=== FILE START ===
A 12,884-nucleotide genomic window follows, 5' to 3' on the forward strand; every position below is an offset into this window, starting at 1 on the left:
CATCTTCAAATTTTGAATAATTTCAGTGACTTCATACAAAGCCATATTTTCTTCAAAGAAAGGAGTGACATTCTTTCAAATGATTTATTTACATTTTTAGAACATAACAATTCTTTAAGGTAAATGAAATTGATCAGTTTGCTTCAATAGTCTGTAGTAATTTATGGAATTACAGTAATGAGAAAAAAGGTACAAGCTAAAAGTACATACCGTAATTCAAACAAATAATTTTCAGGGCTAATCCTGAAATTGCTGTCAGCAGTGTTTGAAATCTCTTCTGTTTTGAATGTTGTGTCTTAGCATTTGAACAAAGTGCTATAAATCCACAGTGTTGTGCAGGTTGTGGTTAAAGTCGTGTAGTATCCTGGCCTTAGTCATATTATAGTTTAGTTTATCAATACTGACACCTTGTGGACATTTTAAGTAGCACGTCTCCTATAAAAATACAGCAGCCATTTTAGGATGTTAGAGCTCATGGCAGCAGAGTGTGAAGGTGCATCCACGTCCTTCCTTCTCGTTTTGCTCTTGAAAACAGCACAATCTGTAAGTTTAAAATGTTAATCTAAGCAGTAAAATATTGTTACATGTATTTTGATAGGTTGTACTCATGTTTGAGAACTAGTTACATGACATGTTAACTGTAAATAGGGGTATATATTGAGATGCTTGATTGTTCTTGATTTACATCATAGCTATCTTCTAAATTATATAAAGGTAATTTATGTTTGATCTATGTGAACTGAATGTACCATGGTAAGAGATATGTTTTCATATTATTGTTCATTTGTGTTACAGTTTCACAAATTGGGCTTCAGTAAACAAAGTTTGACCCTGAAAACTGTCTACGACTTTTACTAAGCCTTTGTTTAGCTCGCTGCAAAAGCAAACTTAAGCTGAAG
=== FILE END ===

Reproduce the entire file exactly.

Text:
A 12,884-nucleotide genomic window follows, 5' to 3' on the forward strand; every position below is an offset into this window, starting at 1 on the left:
CATCTTCAAATTTTGAATAATTTCAGTGACTTCATACAAAGCCATATTTTCTTCAAAGAAAGGAGTGACATTCTTTCAAATGATTTATTTACATTTTTAGAACATAACAATTCTTTAAGGTAAATGAAATTGATCAGTTTGCTTCAATAGTCTGTAGTAATTTATGGAATTACAGTAATGAGAAAAAAGGTACAAGCTAAAAGTACATACCGTAATTCAAACAAATAATTTTCAGGGCTAATCCTGAAATTGCTGTCAGCAGTGTTTGAAATCTCTTCTGTTTTGAATGTTGTGTCTTAGCATTTGAACAAAGTGCTATAAATCCACAGTGTTGTGCAGGTTGTGGTTAAAGTCGTGTAGTATCCTGGCCTTAGTCATATTATAGTTTAGTTTATCAATACTGACACCTTGTGGACATTTTAAGTAGCACGTCTCCTATAAAAATACAGCAGCCATTTTAGGATGTTAGAGCTCATGGCAGCAGAGTGTGAAGGTGCATCCACGTCCTTCCTTCTCGTTTTGCTCTTGAAAACAGCACAATCTGTAAGTTTAAAATGTTAATCTAAGCAGTAAAATATTGTTACATGTATTTTGATAGGTTGTACTCATGTTTGAGAACTAGTTACATGACATGTTAACTGTAAATAGGGGTATATATTGAGATGCTTGATTGTTCTTGATTTACATCATAGCTATCTTCTAAATTATATAAAGGTAATTTATGTTTGATCTATGTGAACTGAATGTACCATGGTAAGAGATATGTTTTCATATTATTGTTCATTTGTGTTACAGTTTCACAAATTGGGCTTCAGTAAACAAAGTTTGACCCTGAAAACTGTCTACGACTTTTACTAAGCCTTTGTTTAGCTCGCTGCAAAAGCAAACTTAAGCTGAAG